Armageddon Essay

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Armageddon

In 1998, Touchstone Pictures released Armaggedon, the most recent in a premillenial barrage of films focused on the end of the world. The film included a trendy Hollywood cast, headlined by Bruce Willis, Billy Bob Thornton, and Ben Affleck, and was directed by Michael Bay, whose previous film credits included the 1996 top ten hit, The Rock. Although Armageddon received nods from the Academy of Motion Pictures for Best Effects (Sound Effects Editing and Visual Effects), Best Music (Song), and Best Sound, film critics were not so enthusiastic. On average, Armageddon received 1½ to two stars. The American public, on the other hand, made Armageddon the second most profitable film of 1998, exceeding its "sister" film, Deep
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Nevertheless, the team miraculously reaches target depth only a few minutes before the asteroid reaches zero barrier. However, because the remote signal was destroyed during an unpredictable mishap on the asteroid’s surface, someone must be left behind to manually detonate the bomb. In a final act of heroism, Harry arranges to be the last one left. As the space shuttle flies away, Harry pushes the button, saving the earth but sacrificing himself. On earth, humanity rejoices as its destruction has been circumvented.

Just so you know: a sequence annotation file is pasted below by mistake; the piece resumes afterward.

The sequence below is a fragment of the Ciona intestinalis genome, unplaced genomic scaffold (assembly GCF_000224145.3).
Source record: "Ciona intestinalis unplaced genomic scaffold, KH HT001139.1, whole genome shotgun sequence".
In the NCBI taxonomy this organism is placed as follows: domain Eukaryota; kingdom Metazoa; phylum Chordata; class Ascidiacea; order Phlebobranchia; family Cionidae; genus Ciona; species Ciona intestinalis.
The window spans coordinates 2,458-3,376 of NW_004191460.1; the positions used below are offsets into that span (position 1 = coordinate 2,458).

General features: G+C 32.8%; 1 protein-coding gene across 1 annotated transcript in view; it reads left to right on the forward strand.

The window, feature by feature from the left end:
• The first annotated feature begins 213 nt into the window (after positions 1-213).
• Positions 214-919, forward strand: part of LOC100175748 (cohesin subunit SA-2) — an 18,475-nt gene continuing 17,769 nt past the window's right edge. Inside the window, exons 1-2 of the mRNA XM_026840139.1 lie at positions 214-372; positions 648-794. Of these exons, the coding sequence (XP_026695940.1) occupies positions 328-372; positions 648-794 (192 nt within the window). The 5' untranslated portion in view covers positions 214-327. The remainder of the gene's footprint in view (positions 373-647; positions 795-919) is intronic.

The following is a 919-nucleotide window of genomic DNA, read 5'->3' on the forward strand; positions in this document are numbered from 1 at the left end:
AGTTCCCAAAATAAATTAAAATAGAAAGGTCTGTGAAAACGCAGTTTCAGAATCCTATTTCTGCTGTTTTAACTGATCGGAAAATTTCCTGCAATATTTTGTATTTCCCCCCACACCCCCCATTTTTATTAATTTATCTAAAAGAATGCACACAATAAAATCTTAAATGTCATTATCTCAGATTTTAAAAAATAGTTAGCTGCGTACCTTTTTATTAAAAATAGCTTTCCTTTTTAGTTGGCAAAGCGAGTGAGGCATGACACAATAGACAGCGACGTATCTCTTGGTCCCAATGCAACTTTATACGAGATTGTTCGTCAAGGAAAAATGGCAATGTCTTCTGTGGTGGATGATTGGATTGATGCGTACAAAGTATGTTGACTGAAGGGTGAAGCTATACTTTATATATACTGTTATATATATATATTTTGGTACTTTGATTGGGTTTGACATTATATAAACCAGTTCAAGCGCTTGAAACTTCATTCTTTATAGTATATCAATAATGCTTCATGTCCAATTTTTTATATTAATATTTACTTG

Background of the film

Armageddon was not created as a whimsical fantasy of Hollywood masterminds. In fact, its basic premise stems from a distinct historical event. In 1994, for the first time in the history of humankind, scientists were able to witness in detail the collision of two solar system bodies. Having circled Jupiter in an enclosing elliptical pattern for what scientists speculate to be hundreds of years, comet Shoemaker-Levy 9 was wrenched out of its orbit by Jupiter’s gravity and into a collision course with the planet’s dense atmosphere. This collision produced "bubble[s] of superheated gas that blazed with 50 times the infrared luminosity of the entire planet, briefly blinding some telescopes." Comet fragments pounded Jupiter at an estimated speed of 60 kilometers per second (134,000 miles an hour), and although the largest fragments measured no more
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